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The grassroots story of a revolutionary approach to drug addiction that is saving lives. While North America is in the grips of a drug epidemic, Fighting for Space explains the concept of harm reduction as a crucial component of a city’s response to the crisis. It tells the story of a grassroots group of drug users in Vancouver’s Downtown Eastside who waged a political stree The grassroots story of a revolutionary approach to drug addiction that is saving lives. While North America is in the grips of a drug epidemic, Fighting for Space explains the concept of harm reduction as a crucial component of a city’s response to the crisis. It tells the story of a grassroots group of drug users in Vancouver’s Downtown Eastside who waged a political street fight for two decades to transform how the city treats its most marginalized citizens. Fighting for Space follows the lives of two women—Liz Evans, who founded the Portland Hotel Society, and Ann Livingston, who co-founded the Vancouver Area Network of Drug Users—and the extraordinary lengths they went to help their community weather a crisis. Throughout the 1990s and 2000s, this group of residents from Canada’s poorest neighbourhood organized themselves in response to a growing number of overdose deaths and demanded that addicts be given the same rights as any other citizen. But just as their battle came to an end, fentanyl arrived and opioid deaths across North America reached an all-time high. It’s prompted many to rethink the war on drugs. Public opinion has slowly begun to turn against prohibition, and policy-makers are finally beginning to look at addiction as a health issue as opposed to one for the criminal justice system. The previous epidemic in Vancouver sparked government action. Twenty years later, as the same pattern plays out in other cities, there is much that advocates for reform can learn from Vancouver’s experience. Fighting for Space tells that story, with the same passionate fervor as the activists whose tireless work gave dignity to addicts and saved countless lives.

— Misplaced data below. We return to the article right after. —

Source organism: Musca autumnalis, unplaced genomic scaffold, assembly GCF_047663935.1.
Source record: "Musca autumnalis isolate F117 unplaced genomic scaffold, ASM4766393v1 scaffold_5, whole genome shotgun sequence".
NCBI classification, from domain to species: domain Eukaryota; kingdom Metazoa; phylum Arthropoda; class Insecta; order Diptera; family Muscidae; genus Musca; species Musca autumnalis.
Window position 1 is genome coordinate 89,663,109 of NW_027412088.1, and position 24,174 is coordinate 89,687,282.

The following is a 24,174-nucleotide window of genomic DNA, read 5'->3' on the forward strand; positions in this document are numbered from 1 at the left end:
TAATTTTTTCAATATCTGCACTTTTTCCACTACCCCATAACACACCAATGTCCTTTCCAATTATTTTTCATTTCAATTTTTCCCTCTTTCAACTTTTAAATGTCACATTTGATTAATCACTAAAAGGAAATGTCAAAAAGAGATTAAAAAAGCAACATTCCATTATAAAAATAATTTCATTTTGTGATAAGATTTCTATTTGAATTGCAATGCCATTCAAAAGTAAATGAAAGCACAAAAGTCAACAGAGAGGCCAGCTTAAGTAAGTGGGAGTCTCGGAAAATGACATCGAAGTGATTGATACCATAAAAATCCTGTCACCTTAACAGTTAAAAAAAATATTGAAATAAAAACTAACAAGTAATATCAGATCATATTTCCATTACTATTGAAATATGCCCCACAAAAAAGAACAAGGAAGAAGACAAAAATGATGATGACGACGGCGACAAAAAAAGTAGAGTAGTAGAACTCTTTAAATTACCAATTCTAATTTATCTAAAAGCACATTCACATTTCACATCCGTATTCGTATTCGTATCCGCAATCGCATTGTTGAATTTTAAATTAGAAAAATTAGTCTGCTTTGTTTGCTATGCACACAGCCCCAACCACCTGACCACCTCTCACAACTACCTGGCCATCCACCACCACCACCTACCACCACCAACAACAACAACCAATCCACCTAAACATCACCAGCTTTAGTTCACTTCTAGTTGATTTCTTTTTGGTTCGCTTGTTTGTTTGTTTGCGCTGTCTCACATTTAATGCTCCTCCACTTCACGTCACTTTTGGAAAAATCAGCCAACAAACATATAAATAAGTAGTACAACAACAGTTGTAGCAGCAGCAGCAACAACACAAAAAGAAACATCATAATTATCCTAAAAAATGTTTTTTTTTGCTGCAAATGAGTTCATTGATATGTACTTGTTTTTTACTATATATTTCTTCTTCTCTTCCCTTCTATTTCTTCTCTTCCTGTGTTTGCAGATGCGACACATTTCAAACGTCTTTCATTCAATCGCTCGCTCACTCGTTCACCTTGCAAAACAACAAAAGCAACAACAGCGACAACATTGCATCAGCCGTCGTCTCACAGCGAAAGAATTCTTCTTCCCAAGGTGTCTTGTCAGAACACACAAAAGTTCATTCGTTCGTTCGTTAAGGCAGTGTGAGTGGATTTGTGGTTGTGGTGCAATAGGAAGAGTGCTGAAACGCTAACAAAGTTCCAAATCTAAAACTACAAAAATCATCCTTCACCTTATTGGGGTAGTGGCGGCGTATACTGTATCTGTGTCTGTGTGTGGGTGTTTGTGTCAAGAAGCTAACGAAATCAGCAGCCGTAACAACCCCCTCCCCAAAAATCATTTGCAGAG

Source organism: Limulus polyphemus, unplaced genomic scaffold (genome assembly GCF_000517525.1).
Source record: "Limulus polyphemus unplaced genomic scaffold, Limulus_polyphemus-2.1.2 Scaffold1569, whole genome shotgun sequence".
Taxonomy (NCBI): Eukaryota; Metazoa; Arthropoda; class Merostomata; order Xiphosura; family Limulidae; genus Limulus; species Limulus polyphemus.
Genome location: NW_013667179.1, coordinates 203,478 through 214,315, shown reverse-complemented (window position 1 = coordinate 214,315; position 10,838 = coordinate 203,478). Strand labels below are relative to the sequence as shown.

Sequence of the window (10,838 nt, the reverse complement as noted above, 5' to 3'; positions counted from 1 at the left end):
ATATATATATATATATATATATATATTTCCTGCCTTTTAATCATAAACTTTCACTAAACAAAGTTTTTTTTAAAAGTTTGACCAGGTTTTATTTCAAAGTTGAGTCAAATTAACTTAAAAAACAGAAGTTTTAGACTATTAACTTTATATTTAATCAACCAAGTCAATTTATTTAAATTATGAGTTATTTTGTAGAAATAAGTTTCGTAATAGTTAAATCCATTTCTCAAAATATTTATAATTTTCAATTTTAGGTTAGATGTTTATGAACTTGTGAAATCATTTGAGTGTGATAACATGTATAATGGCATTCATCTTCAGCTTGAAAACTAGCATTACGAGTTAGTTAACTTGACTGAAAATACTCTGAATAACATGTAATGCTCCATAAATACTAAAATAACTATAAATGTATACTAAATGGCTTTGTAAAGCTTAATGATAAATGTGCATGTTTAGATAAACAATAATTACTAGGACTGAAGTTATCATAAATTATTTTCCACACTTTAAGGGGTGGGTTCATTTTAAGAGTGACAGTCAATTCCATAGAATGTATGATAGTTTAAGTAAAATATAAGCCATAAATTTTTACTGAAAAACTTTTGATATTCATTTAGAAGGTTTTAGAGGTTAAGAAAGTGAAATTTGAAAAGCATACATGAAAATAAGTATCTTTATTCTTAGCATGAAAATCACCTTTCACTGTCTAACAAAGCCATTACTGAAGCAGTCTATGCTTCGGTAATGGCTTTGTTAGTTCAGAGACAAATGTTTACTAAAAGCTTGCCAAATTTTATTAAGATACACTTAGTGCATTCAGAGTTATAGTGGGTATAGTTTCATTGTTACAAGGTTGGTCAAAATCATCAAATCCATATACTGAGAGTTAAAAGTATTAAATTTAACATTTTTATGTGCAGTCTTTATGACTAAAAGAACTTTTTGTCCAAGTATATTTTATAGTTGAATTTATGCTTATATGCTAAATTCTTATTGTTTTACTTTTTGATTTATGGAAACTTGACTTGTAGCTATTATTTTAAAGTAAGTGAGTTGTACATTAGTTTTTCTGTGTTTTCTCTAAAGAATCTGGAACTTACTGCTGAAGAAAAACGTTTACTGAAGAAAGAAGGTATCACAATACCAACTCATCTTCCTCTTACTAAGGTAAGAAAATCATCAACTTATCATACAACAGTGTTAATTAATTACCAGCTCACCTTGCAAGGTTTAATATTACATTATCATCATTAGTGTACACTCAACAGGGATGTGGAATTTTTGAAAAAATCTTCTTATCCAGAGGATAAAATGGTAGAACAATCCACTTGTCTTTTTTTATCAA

30 review for Fighting for Space: How a Group of Drug Users Transformed One City’s Struggle with Addiction

  1. 5 out of 5

    Melissa

    Sometimes you read a book and think: “I wish everyone would read this.” Fighting for Space is one of those books. A history of harm reduction in North America centered around a group of amazing people in the Downtown Eastside of Vancouver whose activism and risks led to the first legal supervised injection site in North America. Lupick has laid out 20 years of history in such a warm and accessible way - non-fiction storytelling at its finest. And a timely story. The overdose crisis of the late 9 Sometimes you read a book and think: “I wish everyone would read this.” Fighting for Space is one of those books. A history of harm reduction in North America centered around a group of amazing people in the Downtown Eastside of Vancouver whose activism and risks led to the first legal supervised injection site in North America. Lupick has laid out 20 years of history in such a warm and accessible way - non-fiction storytelling at its finest. And a timely story. The overdose crisis of the late 90s that led to the creation of Insite saw overdose deaths in BC climb to an unprecedented 400/year. In our current crisis, we are looking at 140 per MONTH. 1,500 people per year. In BC alone. And the coroner says without the harm reduction services we have in place, it would be 3 times that. This book is a call to action. And a reminder that as Martin Luther King once said, we have a moral responsibility to disregard unjust laws. The Portland Hotel Society, VANDU, and the Overdose Prevention Society have done just that. And their stories are inspiring as hell.